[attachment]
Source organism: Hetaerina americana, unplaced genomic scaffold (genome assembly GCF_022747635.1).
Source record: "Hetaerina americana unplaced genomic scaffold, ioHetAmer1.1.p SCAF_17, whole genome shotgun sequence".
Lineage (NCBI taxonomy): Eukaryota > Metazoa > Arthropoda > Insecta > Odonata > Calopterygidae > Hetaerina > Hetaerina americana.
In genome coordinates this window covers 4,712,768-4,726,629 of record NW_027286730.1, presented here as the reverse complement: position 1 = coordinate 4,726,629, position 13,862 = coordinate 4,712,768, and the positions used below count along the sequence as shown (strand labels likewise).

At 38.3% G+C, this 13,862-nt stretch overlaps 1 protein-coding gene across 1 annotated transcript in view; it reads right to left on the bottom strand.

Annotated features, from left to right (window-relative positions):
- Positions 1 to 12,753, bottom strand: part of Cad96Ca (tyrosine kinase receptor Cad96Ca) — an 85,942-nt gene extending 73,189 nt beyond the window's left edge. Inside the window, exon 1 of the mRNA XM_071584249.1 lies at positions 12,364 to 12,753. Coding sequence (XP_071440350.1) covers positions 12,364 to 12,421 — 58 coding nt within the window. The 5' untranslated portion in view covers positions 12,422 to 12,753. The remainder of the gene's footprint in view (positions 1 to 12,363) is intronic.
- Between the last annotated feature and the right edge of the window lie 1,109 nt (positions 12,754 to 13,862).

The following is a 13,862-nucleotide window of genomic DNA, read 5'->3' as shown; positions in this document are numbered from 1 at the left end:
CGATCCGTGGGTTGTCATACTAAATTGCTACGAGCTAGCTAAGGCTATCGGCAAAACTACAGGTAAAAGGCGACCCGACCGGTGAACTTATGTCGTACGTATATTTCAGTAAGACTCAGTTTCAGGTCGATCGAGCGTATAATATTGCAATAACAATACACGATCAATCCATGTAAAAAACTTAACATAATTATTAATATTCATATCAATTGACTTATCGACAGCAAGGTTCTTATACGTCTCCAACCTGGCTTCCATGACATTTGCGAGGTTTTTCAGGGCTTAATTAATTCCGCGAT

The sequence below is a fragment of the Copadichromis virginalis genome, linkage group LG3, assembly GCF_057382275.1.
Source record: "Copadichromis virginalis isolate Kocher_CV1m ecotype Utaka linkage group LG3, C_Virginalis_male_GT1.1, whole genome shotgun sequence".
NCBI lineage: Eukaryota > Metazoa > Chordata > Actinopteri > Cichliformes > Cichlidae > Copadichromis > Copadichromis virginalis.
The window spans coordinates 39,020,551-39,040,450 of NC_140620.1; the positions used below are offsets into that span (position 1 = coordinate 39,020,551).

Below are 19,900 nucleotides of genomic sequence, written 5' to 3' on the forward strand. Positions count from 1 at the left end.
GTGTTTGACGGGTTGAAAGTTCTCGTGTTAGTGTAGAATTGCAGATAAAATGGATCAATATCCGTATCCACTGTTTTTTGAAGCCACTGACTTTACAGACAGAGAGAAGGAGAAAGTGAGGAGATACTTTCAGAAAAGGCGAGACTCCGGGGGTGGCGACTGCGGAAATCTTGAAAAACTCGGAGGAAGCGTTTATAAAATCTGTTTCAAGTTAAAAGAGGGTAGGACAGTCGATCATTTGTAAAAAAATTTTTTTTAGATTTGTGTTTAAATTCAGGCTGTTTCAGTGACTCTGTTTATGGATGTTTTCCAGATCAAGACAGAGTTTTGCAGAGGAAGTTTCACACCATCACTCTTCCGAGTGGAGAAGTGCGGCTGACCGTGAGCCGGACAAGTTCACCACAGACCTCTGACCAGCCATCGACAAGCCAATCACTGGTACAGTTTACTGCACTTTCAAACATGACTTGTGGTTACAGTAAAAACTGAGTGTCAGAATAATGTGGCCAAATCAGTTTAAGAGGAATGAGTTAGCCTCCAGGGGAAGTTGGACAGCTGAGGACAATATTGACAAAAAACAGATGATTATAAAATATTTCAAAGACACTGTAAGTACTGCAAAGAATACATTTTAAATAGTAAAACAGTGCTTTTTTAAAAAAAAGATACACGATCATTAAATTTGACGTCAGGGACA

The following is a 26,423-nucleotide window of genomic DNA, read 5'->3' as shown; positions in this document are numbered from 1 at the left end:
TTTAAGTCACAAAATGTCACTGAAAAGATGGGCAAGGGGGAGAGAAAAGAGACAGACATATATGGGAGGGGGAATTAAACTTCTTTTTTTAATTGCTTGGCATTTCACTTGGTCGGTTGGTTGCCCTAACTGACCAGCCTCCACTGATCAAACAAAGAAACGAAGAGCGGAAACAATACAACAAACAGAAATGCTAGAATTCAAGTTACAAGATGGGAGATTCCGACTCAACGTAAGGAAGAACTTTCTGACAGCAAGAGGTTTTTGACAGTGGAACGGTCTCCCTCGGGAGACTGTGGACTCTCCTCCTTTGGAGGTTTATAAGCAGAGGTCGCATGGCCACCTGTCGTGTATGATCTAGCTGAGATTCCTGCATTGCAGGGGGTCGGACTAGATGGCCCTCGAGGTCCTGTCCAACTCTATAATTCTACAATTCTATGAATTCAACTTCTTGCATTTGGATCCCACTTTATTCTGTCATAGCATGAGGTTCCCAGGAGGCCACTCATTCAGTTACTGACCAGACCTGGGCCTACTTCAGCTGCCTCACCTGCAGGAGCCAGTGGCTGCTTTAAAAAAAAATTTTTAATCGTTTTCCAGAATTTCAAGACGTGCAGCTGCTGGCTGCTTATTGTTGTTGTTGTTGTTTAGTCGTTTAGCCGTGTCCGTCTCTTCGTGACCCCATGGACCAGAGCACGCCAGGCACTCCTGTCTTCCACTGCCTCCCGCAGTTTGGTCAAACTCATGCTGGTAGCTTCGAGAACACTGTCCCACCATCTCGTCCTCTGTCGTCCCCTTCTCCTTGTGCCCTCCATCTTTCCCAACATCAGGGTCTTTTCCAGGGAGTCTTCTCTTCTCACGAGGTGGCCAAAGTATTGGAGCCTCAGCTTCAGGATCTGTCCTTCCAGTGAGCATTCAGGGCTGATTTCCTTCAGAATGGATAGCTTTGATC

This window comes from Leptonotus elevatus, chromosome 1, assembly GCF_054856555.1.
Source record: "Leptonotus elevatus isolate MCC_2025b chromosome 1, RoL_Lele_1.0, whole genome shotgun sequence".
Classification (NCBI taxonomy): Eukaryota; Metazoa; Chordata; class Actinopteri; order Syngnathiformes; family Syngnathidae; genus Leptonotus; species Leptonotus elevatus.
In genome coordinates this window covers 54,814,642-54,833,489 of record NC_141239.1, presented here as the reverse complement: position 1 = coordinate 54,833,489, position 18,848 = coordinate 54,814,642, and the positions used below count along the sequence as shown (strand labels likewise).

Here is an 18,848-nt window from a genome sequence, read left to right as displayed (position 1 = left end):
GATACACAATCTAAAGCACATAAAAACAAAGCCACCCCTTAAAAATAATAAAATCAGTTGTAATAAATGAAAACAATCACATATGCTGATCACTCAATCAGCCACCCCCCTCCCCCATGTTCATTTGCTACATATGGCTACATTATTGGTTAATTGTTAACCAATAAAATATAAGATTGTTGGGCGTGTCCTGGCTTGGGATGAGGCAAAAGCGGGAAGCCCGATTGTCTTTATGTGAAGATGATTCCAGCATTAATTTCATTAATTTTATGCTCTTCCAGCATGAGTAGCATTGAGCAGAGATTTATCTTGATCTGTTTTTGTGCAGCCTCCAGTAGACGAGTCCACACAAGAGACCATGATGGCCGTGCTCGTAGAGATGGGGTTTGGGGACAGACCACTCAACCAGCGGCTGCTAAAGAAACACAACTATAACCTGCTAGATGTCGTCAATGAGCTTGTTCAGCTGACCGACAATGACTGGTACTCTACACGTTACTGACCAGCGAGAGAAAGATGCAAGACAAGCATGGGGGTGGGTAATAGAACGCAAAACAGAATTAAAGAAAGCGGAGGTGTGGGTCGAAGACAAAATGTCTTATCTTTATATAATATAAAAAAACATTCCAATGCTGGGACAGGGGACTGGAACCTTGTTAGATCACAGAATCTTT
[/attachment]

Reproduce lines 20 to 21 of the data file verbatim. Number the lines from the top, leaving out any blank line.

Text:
Source record: "Leptonotus elevatus isolate MCC_2025b chromosome 1, RoL_Lele_1.0, whole genome shotgun sequence".
Classification (NCBI taxonomy): Eukaryota; Metazoa; Chordata; class Actinopteri; order Syngnathiformes; family Syngnathidae; genus Leptonotus; species Leptonotus elevatus.